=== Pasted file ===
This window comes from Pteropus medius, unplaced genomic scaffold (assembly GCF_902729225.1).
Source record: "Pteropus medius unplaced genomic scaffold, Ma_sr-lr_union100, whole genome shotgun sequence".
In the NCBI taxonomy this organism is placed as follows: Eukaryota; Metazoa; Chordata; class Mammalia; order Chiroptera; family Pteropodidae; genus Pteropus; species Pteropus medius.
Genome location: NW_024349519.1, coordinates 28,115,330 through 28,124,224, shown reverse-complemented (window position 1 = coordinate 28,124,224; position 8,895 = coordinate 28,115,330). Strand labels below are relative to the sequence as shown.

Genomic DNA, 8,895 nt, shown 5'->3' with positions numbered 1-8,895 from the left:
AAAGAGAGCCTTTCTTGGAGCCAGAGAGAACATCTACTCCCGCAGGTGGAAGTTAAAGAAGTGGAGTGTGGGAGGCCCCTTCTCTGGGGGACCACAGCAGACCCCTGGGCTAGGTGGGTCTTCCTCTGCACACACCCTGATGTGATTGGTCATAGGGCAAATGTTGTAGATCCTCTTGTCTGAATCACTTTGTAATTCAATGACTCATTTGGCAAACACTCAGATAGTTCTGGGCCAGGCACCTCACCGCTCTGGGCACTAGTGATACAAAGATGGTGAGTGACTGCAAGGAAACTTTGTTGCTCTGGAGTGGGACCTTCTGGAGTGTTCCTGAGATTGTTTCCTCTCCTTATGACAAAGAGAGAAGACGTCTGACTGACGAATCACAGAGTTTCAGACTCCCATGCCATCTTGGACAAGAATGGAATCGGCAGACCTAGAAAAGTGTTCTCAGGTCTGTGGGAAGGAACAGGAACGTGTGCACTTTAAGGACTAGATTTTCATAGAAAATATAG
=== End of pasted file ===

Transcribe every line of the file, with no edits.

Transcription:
This window comes from Pteropus medius, unplaced genomic scaffold (assembly GCF_902729225.1).
Source record: "Pteropus medius unplaced genomic scaffold, Ma_sr-lr_union100, whole genome shotgun sequence".
In the NCBI taxonomy this organism is placed as follows: Eukaryota; Metazoa; Chordata; class Mammalia; order Chiroptera; family Pteropodidae; genus Pteropus; species Pteropus medius.
Genome location: NW_024349519.1, coordinates 28,115,330 through 28,124,224, shown reverse-complemented (window position 1 = coordinate 28,124,224; position 8,895 = coordinate 28,115,330). Strand labels below are relative to the sequence as shown.

Genomic DNA, 8,895 nt, shown 5'->3' with positions numbered 1-8,895 from the left:
AAAGAGAGCCTTTCTTGGAGCCAGAGAGAACATCTACTCCCGCAGGTGGAAGTTAAAGAAGTGGAGTGTGGGAGGCCCCTTCTCTGGGGGACCACAGCAGACCCCTGGGCTAGGTGGGTCTTCCTCTGCACACACCCTGATGTGATTGGTCATAGGGCAAATGTTGTAGATCCTCTTGTCTGAATCACTTTGTAATTCAATGACTCATTTGGCAAACACTCAGATAGTTCTGGGCCAGGCACCTCACCGCTCTGGGCACTAGTGATACAAAGATGGTGAGTGACTGCAAGGAAACTTTGTTGCTCTGGAGTGGGACCTTCTGGAGTGTTCCTGAGATTGTTTCCTCTCCTTATGACAAAGAGAGAAGACGTCTGACTGACGAATCACAGAGTTTCAGACTCCCATGCCATCTTGGACAAGAATGGAATCGGCAGACCTAGAAAAGTGTTCTCAGGTCTGTGGGAAGGAACAGGAACGTGTGCACTTTAAGGACTAGATTTTCATAGAAAATATAG